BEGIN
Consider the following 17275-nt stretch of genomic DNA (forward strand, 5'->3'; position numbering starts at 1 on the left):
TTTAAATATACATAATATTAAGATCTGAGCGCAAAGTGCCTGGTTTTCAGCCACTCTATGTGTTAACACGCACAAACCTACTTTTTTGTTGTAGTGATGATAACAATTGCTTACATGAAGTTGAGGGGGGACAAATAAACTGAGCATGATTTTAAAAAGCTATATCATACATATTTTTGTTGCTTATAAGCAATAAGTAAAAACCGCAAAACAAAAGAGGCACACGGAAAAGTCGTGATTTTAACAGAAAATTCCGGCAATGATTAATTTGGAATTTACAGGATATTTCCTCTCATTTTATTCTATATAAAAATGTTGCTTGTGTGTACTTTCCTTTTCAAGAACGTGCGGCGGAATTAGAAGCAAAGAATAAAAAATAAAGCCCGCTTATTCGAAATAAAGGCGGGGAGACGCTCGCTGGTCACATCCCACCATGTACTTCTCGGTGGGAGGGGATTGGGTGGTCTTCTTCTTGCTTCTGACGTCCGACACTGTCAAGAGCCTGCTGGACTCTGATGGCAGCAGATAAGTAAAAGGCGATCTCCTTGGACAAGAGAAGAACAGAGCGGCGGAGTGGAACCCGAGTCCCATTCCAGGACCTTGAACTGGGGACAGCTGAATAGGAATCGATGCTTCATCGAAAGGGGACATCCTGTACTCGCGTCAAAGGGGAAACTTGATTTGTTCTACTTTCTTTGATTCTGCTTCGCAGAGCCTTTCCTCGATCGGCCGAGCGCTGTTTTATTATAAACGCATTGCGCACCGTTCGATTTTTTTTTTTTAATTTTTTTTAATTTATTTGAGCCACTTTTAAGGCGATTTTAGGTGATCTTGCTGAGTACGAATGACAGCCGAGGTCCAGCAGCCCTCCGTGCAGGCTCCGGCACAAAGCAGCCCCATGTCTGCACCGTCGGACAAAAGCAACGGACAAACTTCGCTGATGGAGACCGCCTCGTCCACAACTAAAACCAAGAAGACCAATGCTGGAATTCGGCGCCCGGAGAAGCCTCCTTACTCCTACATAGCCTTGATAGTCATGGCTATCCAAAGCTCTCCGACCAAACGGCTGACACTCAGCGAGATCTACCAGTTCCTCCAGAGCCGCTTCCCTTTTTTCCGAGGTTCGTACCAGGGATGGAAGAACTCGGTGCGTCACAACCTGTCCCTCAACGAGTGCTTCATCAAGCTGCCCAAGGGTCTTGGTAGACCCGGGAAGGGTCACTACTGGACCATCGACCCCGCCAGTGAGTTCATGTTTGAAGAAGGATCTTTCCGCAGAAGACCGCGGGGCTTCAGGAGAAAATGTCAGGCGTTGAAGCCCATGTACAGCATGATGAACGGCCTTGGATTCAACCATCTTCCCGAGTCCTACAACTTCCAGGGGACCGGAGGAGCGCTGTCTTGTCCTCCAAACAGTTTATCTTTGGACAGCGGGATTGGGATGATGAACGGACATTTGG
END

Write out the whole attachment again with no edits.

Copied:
Consider the following 17275-nt stretch of genomic DNA (forward strand, 5'->3'; position numbering starts at 1 on the left):
TTTAAATATACATAATATTAAGATCTGAGCGCAAAGTGCCTGGTTTTCAGCCACTCTATGTGTTAACACGCACAAACCTACTTTTTTGTTGTAGTGATGATAACAATTGCTTACATGAAGTTGAGGGGGGACAAATAAACTGAGCATGATTTTAAAAAGCTATATCATACATATTTTTGTTGCTTATAAGCAATAAGTAAAAACCGCAAAACAAAAGAGGCACACGGAAAAGTCGTGATTTTAACAGAAAATTCCGGCAATGATTAATTTGGAATTTACAGGATATTTCCTCTCATTTTATTCTATATAAAAATGTTGCTTGTGTGTACTTTCCTTTTCAAGAACGTGCGGCGGAATTAGAAGCAAAGAATAAAAAATAAAGCCCGCTTATTCGAAATAAAGGCGGGGAGACGCTCGCTGGTCACATCCCACCATGTACTTCTCGGTGGGAGGGGATTGGGTGGTCTTCTTCTTGCTTCTGACGTCCGACACTGTCAAGAGCCTGCTGGACTCTGATGGCAGCAGATAAGTAAAAGGCGATCTCCTTGGACAAGAGAAGAACAGAGCGGCGGAGTGGAACCCGAGTCCCATTCCAGGACCTTGAACTGGGGACAGCTGAATAGGAATCGATGCTTCATCGAAAGGGGACATCCTGTACTCGCGTCAAAGGGGAAACTTGATTTGTTCTACTTTCTTTGATTCTGCTTCGCAGAGCCTTTCCTCGATCGGCCGAGCGCTGTTTTATTATAAACGCATTGCGCACCGTTCGATTTTTTTTTTTTAATTTTTTTTAATTTATTTGAGCCACTTTTAAGGCGATTTTAGGTGATCTTGCTGAGTACGAATGACAGCCGAGGTCCAGCAGCCCTCCGTGCAGGCTCCGGCACAAAGCAGCCCCATGTCTGCACCGTCGGACAAAAGCAACGGACAAACTTCGCTGATGGAGACCGCCTCGTCCACAACTAAAACCAAGAAGACCAATGCTGGAATTCGGCGCCCGGAGAAGCCTCCTTACTCCTACATAGCCTTGATAGTCATGGCTATCCAAAGCTCTCCGACCAAACGGCTGACACTCAGCGAGATCTACCAGTTCCTCCAGAGCCGCTTCCCTTTTTTCCGAGGTTCGTACCAGGGATGGAAGAACTCGGTGCGTCACAACCTGTCCCTCAACGAGTGCTTCATCAAGCTGCCCAAGGGTCTTGGTAGACCCGGGAAGGGTCACTACTGGACCATCGACCCCGCCAGTGAGTTCATGTTTGAAGAAGGATCTTTCCGCAGAAGACCGCGGGGCTTCAGGAGAAAATGTCAGGCGTTGAAGCCCATGTACAGCATGATGAACGGCCTTGGATTCAACCATCTTCCCGAGTCCTACAACTTCCAGGGGACCGGAGGAGCGCTGTCTTGTCCTCCAAACAGTTTATCTTTGGACAGCGGGATTGGGATGATGAACGGACATTTGG